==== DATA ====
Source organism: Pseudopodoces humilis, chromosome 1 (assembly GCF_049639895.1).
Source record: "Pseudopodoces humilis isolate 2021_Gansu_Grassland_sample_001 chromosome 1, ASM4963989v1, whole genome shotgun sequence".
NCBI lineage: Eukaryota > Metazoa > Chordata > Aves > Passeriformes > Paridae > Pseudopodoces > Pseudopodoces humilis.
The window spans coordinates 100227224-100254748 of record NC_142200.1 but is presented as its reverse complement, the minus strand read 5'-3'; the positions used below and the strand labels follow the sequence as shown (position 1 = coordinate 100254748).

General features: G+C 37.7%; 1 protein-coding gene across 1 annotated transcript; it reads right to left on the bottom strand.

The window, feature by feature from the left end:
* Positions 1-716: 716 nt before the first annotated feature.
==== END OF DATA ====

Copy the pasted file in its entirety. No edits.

Source organism: Pseudopodoces humilis, chromosome 1 (assembly GCF_049639895.1).
Source record: "Pseudopodoces humilis isolate 2021_Gansu_Grassland_sample_001 chromosome 1, ASM4963989v1, whole genome shotgun sequence".
NCBI lineage: Eukaryota > Metazoa > Chordata > Aves > Passeriformes > Paridae > Pseudopodoces > Pseudopodoces humilis.
The window spans coordinates 100227224-100254748 of record NC_142200.1 but is presented as its reverse complement, the minus strand read 5'-3'; the positions used below and the strand labels follow the sequence as shown (position 1 = coordinate 100254748).

General features: G+C 37.7%; 1 protein-coding gene across 1 annotated transcript; it reads right to left on the bottom strand.

The window, feature by feature from the left end:
* Positions 1-716: 716 nt before the first annotated feature.